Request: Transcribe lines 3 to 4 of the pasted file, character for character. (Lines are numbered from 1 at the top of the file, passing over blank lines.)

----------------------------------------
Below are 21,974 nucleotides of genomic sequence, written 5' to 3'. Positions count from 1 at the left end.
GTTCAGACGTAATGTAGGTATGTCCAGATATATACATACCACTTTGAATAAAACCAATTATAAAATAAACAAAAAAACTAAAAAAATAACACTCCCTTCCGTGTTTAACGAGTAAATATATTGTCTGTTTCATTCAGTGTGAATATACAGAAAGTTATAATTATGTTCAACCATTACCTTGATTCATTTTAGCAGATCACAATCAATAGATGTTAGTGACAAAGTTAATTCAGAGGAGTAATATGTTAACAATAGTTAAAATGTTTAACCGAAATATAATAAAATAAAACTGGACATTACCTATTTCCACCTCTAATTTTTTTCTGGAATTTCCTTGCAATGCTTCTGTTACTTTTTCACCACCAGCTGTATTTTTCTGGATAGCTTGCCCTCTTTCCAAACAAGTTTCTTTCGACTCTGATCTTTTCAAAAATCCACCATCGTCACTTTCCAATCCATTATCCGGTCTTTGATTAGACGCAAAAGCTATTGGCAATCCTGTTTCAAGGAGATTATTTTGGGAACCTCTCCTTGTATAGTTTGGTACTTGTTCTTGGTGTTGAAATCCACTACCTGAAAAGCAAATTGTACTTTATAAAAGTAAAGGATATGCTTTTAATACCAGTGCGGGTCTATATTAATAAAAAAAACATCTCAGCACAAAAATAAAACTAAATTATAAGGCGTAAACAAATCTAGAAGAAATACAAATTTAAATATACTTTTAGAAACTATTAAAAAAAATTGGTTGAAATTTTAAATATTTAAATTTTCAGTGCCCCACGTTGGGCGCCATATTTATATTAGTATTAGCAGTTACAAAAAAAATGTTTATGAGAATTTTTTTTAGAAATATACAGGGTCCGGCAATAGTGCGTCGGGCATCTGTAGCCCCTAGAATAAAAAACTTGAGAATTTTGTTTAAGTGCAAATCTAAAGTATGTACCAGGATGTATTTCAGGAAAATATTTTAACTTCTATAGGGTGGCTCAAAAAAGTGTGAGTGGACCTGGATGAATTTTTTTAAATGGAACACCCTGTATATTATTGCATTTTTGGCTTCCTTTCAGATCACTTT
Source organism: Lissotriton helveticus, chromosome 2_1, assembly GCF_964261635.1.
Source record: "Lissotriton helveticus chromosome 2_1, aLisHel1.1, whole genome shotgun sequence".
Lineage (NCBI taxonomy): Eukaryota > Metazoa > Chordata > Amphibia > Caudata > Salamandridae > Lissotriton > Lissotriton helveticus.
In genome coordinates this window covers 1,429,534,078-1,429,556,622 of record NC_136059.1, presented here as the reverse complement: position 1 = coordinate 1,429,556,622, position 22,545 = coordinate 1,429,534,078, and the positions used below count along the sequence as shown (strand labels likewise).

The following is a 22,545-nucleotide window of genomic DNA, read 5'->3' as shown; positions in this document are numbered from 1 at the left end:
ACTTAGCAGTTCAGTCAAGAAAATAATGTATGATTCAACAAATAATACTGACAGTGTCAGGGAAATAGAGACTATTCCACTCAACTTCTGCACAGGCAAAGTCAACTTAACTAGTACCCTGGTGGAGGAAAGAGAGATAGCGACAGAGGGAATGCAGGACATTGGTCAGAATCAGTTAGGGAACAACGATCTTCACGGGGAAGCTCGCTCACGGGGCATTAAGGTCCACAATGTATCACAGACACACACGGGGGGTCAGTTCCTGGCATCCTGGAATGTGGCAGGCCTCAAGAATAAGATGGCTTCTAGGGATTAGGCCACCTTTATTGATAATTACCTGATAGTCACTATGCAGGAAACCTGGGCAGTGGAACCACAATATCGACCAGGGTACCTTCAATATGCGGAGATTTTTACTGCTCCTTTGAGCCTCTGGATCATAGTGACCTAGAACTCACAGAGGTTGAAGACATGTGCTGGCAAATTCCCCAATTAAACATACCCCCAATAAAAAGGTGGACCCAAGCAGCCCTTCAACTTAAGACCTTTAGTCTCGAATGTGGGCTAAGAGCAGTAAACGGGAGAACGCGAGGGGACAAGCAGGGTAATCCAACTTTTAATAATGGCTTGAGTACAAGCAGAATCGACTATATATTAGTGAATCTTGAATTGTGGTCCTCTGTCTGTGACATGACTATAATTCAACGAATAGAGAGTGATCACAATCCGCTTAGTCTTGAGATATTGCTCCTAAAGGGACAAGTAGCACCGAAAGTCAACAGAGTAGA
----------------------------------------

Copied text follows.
Source organism: Lissotriton helveticus, chromosome 2_1, assembly GCF_964261635.1.
Source record: "Lissotriton helveticus chromosome 2_1, aLisHel1.1, whole genome shotgun sequence".